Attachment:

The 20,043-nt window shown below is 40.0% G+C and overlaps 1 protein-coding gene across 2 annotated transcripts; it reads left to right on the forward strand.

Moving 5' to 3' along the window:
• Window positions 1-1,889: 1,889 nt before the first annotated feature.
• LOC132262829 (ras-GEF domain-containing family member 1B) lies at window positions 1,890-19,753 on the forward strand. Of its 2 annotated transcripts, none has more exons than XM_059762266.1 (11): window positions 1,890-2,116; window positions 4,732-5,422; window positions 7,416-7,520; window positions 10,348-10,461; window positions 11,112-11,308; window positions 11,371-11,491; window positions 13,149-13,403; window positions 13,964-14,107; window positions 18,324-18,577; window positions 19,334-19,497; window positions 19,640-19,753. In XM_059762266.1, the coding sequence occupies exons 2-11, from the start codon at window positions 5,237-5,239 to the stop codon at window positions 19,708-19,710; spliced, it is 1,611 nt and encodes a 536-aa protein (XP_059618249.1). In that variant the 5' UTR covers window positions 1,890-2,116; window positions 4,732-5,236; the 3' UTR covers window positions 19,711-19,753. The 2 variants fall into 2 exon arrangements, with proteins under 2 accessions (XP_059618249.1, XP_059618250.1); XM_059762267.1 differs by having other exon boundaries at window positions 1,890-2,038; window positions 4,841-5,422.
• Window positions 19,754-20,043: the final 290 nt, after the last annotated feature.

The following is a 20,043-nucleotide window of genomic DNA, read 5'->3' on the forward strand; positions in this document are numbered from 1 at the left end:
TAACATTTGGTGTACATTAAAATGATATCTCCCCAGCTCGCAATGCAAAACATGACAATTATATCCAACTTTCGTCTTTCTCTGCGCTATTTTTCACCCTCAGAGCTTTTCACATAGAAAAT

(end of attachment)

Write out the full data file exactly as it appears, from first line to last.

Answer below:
The 20,043-nt window shown below is 40.0% G+C and overlaps 1 protein-coding gene across 2 annotated transcripts; it reads left to right on the forward strand.

Moving 5' to 3' along the window:
• Window positions 1-1,889: 1,889 nt before the first annotated feature.
• LOC132262829 (ras-GEF domain-containing family member 1B) lies at window positions 1,890-19,753 on the forward strand. Of its 2 annotated transcripts, none has more exons than XM_059762266.1 (11): window positions 1,890-2,116; window positions 4,732-5,422; window positions 7,416-7,520; window positions 10,348-10,461; window positions 11,112-11,308; window positions 11,371-11,491; window positions 13,149-13,403; window positions 13,964-14,107; window positions 18,324-18,577; window positions 19,334-19,497; window positions 19,640-19,753. In XM_059762266.1, the coding sequence occupies exons 2-11, from the start codon at window positions 5,237-5,239 to the stop codon at window positions 19,708-19,710; spliced, it is 1,611 nt and encodes a 536-aa protein (XP_059618249.1). In that variant the 5' UTR covers window positions 1,890-2,116; window positions 4,732-5,236; the 3' UTR covers window positions 19,711-19,753. The 2 variants fall into 2 exon arrangements, with proteins under 2 accessions (XP_059618249.1, XP_059618250.1); XM_059762267.1 differs by having other exon boundaries at window positions 1,890-2,038; window positions 4,841-5,422.
• Window positions 19,754-20,043: the final 290 nt, after the last annotated feature.

The following is a 20,043-nucleotide window of genomic DNA, read 5'->3' on the forward strand; positions in this document are numbered from 1 at the left end:
TAACATTTGGTGTACATTAAAATGATATCTCCCCAGCTCGCAATGCAAAACATGACAATTATATCCAACTTTCGTCTTTCTCTGCGCTATTTTTCACCCTCAGAGCTTTTCACATAGAAAAT